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A little respect goes a long way in the outdoors

Reelfoot Lake, Tennessee, is a long way from Southern Nevada. Approximately 1,675 miles due east via Interstate 40 and places like Albuquerque, Oklahoma City and Memphis.

Nevertheless, an apparent argument that resulted in the deaths of three hunters at that popular duck hunting destination should give all of us hunters reason for a little introspection.

I suppose the same holds true for anglers, campers, hikers and all other outdoor enthusiasts. We might begin by asking, “What kind of person do I become when I am in the outdoors?”

According to reports, three men were hunting ducks on Reelfoot Lake the morning of Jan. 25 when they were approached by 70-year-old David Vowell and an argument ensued. During that disagreement, Vowell allegedly shot and killed Chance Black, 26, and Zachary Grooms, 25.

The third man, Jeffrey Crabtree, told investigators that he wrestled the gun away from Vowell, who then fled the scene. Days later, Vowell’s body was found nearby, but the cause of his death has yet to be determined.

The next question we might ask ourselves is, “What in any normal hunting situation could possibly justify the taking of one’s life?”

Of the incident at Reelfoot Lake, Will Brantley, a contributor for Field & Stream, wrote that “Among area duck hunters, there seems to be two sentiments: Grief and sadness for the victims is, rightfully, the first. But there is also a morbid understanding—an assumption that it was an argument over duck hunting that became heated enough for someone to start shooting—and a general lack of surprise that this could happen.”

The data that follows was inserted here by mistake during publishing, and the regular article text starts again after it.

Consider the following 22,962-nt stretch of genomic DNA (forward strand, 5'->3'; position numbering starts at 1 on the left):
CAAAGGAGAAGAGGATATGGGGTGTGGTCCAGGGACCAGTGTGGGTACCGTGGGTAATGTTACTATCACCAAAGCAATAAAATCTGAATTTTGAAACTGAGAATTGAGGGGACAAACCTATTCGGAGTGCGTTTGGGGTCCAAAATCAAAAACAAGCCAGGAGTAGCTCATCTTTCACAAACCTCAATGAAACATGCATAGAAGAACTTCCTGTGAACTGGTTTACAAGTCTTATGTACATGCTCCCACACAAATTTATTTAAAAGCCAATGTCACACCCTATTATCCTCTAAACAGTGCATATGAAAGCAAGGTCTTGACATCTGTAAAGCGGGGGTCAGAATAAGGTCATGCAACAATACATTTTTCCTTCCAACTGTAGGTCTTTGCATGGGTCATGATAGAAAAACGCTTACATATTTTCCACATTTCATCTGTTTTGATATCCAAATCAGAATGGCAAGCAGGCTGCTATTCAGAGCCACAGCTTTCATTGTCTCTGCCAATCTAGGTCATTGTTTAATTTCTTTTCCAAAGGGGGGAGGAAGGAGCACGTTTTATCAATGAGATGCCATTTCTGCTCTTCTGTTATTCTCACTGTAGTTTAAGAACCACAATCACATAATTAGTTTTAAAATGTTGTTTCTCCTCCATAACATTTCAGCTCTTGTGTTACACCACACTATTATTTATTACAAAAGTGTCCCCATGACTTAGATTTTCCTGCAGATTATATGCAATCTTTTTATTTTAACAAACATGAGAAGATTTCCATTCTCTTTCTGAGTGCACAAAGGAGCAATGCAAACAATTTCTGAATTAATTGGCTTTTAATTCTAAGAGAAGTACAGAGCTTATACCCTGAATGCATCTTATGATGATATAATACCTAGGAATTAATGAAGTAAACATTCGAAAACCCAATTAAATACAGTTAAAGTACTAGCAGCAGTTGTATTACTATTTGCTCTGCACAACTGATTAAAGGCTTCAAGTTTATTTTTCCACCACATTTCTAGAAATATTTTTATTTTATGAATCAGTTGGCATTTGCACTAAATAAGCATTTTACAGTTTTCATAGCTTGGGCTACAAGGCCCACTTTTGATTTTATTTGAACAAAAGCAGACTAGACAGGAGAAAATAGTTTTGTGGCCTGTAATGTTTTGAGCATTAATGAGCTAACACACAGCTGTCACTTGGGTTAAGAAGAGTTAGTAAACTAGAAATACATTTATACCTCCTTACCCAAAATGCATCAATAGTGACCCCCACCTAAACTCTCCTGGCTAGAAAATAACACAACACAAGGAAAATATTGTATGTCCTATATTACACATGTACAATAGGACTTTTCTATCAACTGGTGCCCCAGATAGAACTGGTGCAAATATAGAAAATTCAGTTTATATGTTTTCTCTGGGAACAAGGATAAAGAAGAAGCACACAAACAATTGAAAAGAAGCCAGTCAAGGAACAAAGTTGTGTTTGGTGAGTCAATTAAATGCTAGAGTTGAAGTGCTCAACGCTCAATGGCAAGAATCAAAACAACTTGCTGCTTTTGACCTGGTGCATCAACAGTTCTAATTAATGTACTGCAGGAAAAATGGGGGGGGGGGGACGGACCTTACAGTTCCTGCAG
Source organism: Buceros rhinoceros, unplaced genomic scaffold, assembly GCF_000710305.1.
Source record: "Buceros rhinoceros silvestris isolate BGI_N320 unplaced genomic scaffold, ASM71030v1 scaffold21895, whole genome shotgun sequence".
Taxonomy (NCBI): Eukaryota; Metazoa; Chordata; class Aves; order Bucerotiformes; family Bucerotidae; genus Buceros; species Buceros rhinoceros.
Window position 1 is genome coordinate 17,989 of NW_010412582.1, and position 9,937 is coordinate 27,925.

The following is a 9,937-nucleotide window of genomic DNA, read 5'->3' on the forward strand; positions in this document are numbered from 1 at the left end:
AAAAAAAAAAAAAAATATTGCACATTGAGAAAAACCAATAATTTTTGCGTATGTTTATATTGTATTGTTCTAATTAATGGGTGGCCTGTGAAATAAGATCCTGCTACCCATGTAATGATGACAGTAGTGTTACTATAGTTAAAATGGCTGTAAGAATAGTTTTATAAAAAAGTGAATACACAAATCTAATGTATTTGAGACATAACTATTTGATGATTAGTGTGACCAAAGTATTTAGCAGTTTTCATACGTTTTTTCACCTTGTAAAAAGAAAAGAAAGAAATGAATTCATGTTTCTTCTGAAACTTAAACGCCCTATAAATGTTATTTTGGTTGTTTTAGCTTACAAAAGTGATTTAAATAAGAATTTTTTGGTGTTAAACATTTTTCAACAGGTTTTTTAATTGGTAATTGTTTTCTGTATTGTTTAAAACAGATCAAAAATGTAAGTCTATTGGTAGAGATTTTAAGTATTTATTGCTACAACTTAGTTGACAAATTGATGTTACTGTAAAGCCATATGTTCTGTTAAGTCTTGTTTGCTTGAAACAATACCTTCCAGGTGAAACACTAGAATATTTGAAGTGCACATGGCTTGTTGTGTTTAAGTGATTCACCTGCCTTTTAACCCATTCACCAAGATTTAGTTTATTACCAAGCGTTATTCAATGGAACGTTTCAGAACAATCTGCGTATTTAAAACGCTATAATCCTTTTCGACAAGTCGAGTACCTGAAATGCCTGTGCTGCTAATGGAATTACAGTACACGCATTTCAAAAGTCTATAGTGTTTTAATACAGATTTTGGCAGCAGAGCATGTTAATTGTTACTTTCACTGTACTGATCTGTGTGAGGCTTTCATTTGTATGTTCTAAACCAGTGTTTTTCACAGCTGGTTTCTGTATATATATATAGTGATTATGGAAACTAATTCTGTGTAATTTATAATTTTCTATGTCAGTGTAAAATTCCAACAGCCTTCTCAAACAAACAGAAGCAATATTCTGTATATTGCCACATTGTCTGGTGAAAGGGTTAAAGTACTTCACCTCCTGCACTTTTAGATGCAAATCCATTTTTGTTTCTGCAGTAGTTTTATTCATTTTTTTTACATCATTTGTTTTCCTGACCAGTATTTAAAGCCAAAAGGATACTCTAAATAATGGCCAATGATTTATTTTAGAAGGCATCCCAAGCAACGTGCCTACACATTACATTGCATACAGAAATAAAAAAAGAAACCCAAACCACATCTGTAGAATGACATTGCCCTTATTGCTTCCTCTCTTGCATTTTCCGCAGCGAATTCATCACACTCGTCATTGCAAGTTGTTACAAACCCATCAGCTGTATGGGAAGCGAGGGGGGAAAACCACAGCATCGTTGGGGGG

That there is a lack of surprise among duck hunters that something as heinous as a double murder took place at this popular destination should be a wake-up call for each of us.

Brantley went on to explain that “Reelfoot Lake is a tough place, one that’s legendary for blind burnings, fistfights and boat ramp justice against anyone who doesn’t follow the rules.”

To the best of my knowledge, we have not yet experienced blind burnings, fistfights and boat ramp justice in Nevada, but that does not mean there have never been disagreements between hunters. Or for that matter between anglers, boaters, campers, hikers and members of other outdoor user groups.

During the past couple of hunting seasons, a handful of friends have spoken with me about their own disagreements with other recreationists while in the field right here in the Silver State. What we are talking about are user conflicts, something that occurs when the behavior of one person or group interferes with the desired experience of another.

Consider, for example, how you might feel if you have been working hard to bring a flock of ducks into your decoy spread and within shooting range only to have the birds scattered at the last minute by another hunter who begins taking shots at the flock even though it is well out of their effective range.

Or what your thoughts might be if you spent the early morning hours hiking in the dark so you can be in position when the sun comes up on your deer hunting area only to have someone drive through your set on a four-wheeler.

These things do happen, and as the number of people going outside continues to increase, so too will the chances for conflicts, but they don’t have to. Not intentionally anyway.

Recreation managers can use a variety of tools to limit the chances of conflicts. Among them are things like law enforcement, zoning and limiting the use of a resource, but perhaps the most effective and most palatable are the old-fashioned notions of common courtesy and respect for others.

Freelance writer Doug Nielsen is a conservation educator for the Nevada Department of Wildlife. His “In the Outdoors” column is not affiliated with or endorsed by the NDOW. Any opinions he states in his column are his own. Find him on Facebook at @dougwritesoutdoors. He can be reached at intheoutdoorslv@gmail.com

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